According to a weekend article on moneyweb, “It’s a great time to buy a diamond”…even if “fewer people want one”. There is also this graph:
Which basically says that polished diamonds are relatively cheap – as in “relatively cheap when compared to other luxury items”.
So this takes me back to a Geneva auction in 2013, where I wrote about a pink* diamond setting a new record for the world’s most expensive gemstone.
*its official colour is “fancy vivid pink”, the highest grade, apparently.
Here’s a picture of “The Pink Star”:
Here’s a picture of someone awkwardly attempting to wear it nonchalantly:
And here it is at its first public appearance, being completely overshadowed by Helena Christensen’s make-up:
The 59.60 carat diamond sold for $83 million.
So here’s the question: why?
A Variety of Bad Reasons
So I googled “reasons why diamonds are worth a lot”. And here are the reasons offered:
“Diamonds are extremely rare. And anything extremely rare is precious”
If I paint a picture today, and it’s the only one I’ve ever painted, then it too is “extremely rare”. But it’s not valuable.
Rarity is not the creator of value*.
*Gold Conspiracy theorists, ahem. If I had a nickel for every time a gold bug declared that “Gold has value because there’s a limited amount in the world,” then nickel would also be a commodity in short supply, and I could launch a nickel standard by the Gold Bugs’ own definition.
Sorry, you’ll need to do better than that.
“Diamonds take millions of years to form”
I have also taken millions of years to form. I am a complexity of evolutionary advance, genetic selection and chance encounters between every single ancestor.
But we don’t even need to go that far. I can just go hiking. And every rock that I step on will have been millions of years in the making.
“They take a lot of labour to get”*
*I found this one on a Yahoo answers page, in my grammatical defence.
This is actually a very Marxist way of looking at the world, where the only determinant of value is the amount of human labour that went into the creation of a product. So:
value of diamond = labour time in excavation + labour time in extraction + labour time in producing extraction equipment + labour time in transportation + labour time in cleaning + labour time in cutting + labour time in selling you said diamond
But this view struggles to reconcile itself with the real world: where you can take a really long time to make something, but no one wants to buy it.
“Diamonds are the hardest substance”*
*also a Yahoo answer.
I seriously doubt that the Pink Star is prized for its hardness.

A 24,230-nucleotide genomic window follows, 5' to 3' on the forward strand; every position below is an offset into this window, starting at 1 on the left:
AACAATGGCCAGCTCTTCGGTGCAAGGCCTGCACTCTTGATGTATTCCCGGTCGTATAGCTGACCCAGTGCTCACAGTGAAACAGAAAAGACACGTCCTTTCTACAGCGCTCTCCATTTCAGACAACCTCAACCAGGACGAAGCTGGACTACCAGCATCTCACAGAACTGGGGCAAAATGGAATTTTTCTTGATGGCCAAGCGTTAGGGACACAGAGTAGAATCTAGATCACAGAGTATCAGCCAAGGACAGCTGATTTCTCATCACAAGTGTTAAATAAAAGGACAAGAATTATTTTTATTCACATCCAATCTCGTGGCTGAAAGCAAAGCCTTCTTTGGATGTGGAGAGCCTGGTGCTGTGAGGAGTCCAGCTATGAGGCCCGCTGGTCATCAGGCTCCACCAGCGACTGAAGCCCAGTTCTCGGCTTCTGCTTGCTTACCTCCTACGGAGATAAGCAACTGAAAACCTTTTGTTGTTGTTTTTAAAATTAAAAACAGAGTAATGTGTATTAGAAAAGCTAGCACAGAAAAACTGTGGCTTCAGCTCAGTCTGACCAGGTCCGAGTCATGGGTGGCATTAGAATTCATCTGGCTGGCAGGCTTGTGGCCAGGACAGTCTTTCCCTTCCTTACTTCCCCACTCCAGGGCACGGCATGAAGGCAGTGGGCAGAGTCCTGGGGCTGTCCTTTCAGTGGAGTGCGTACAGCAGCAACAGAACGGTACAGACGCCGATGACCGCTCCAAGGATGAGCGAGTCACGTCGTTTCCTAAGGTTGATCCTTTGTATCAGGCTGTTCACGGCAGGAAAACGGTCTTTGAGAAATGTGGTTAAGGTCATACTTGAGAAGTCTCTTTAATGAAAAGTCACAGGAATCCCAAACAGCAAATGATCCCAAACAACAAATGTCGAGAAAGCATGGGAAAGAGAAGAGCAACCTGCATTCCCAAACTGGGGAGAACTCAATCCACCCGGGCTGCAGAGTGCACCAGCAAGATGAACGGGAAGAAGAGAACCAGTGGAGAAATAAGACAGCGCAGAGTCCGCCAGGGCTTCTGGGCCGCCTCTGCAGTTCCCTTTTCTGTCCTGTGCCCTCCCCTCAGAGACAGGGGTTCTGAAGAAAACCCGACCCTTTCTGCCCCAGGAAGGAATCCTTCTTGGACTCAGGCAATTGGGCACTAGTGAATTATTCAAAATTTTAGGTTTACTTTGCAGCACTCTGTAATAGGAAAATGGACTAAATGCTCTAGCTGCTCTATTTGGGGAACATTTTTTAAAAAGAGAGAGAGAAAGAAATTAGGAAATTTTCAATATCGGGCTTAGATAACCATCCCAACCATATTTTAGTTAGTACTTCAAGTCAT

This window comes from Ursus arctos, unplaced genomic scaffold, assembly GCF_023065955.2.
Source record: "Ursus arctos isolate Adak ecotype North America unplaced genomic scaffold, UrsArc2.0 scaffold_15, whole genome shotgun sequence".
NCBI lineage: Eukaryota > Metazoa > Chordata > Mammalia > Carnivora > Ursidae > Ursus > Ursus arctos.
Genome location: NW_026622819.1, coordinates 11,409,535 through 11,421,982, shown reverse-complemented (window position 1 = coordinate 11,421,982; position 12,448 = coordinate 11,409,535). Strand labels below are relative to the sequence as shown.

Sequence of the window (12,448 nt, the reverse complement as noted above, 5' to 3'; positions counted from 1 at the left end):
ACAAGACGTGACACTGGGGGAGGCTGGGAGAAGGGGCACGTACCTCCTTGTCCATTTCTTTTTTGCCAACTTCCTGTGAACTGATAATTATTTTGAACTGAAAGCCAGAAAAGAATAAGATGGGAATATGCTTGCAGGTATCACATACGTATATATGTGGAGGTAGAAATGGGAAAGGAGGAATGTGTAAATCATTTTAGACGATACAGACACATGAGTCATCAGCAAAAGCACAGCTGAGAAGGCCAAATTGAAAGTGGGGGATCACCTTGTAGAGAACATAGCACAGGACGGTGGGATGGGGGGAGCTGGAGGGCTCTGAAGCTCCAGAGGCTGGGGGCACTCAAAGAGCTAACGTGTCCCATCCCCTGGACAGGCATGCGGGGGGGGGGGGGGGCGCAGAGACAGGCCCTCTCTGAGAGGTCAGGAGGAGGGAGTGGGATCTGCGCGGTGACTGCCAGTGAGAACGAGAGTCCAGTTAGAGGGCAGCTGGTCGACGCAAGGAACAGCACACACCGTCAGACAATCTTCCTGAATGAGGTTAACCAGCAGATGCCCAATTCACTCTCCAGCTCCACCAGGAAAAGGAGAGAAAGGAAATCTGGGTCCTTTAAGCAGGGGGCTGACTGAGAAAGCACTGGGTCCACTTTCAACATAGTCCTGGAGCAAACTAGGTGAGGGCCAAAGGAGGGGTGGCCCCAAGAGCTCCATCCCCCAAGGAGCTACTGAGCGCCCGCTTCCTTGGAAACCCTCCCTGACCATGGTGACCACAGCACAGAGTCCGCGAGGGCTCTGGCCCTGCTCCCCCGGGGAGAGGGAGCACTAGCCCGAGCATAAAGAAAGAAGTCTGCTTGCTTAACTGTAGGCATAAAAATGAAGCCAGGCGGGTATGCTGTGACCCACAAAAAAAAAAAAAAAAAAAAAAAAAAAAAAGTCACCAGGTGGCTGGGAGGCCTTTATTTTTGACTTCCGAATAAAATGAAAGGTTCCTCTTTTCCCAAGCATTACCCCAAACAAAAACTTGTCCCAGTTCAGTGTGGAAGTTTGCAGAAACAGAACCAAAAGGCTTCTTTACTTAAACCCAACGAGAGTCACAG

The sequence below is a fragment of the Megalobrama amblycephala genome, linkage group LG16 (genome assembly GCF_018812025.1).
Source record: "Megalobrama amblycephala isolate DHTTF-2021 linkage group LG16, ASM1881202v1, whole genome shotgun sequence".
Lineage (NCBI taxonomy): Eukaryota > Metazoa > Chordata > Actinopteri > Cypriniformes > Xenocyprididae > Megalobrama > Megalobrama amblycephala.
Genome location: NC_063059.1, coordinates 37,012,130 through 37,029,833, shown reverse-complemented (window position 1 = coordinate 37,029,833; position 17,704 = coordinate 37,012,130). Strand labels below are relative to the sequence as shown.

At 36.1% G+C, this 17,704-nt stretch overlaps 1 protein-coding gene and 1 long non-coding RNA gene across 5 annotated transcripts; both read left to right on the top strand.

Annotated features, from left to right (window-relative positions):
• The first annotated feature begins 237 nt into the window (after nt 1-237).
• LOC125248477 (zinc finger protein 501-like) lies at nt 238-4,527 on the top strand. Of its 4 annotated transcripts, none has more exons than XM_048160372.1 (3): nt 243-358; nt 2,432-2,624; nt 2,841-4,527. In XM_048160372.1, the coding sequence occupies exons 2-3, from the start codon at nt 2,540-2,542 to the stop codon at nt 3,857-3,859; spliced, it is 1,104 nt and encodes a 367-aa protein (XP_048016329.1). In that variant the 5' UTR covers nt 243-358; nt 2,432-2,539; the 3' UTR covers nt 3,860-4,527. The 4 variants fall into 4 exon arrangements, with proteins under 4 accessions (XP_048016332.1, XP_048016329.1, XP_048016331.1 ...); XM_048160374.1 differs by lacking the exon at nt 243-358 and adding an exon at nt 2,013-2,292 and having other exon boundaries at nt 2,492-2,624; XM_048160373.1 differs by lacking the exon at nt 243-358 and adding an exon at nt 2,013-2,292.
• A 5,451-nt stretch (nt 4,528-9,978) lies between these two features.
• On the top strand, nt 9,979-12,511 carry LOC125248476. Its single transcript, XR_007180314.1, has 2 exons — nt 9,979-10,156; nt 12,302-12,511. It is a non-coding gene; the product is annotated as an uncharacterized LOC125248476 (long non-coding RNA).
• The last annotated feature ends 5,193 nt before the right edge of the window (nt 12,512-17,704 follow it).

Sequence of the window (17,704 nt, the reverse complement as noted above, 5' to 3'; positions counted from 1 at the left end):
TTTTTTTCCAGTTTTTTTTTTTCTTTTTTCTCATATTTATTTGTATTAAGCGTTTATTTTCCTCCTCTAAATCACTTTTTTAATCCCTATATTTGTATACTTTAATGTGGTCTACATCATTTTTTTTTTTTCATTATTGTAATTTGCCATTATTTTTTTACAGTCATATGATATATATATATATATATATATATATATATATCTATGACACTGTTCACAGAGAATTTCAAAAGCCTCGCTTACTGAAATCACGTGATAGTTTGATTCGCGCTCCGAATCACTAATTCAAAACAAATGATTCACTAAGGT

Anyway – mankind has managed to create its own materials that are harder than diamonds. So that can’t be it.
The Only Reasonable Reason
“Diamonds as status symbols”
At some point in history, some mover-and-shaker ruler found a shiny stone and attached it to a headdress. The trend caught on. And suddenly, the world of royalty was swept by the desire for molecular trinkets.
Over time, rival kings and queens started aiming for bigger, better, brighter and rarer – in order to be more awesome than their less-decorated royal counterparts.
And the world is yet to recover.
Well, it’s that, and advertising (perhaps I’ll save that for tomorrow).
For How Much Longer Though?
We’re now able to produce diamonds in a laboratory. And I’m not talking about cubic zirconiums – I’m talking about pure carbon subjected to similar pressures as those found at the earth’s core (here’s the article on How Stuff Works?).
To the point where jewellers struggle to tell the two apart.
My question: how much status will a pink diamond have when the rising middle classes of Africa, China and India are awash in a sea of laboratory-grown gems? True – status is unpredictable, so maybe it will be able to hang its hat on provenance.
But I’m pretty sure that’s not enough. After all, if diamonds are seen everywhere, then how can you display your status with it?
Some Historical Examples of Formerly Precious Materials that are no longer so precious
- The Washington Monument is capped with aluminium, because it was once considered a precious metal. And then someone revolutionised the refining process (or something). Today, pass me that coke can.
- Amethyst used to be considered one of the cardinal gemstones (alongside diamonds, emeralds, rubies and sapphires). Until around the 18th Century, when large supplies of it were discovered in South African mines…
In fairness, Mr $83 million is probably safe. The Pink Star is has its own name, after all.
But for your run-of-the-mill diamond rings…
Rolling Alpha posts about finance, economics, and sometimes stuff that is only quite loosely related. Follow me on Twitter @RollingAlpha, or like my page on Facebook at www.facebook.com/rollingalpha. Or both.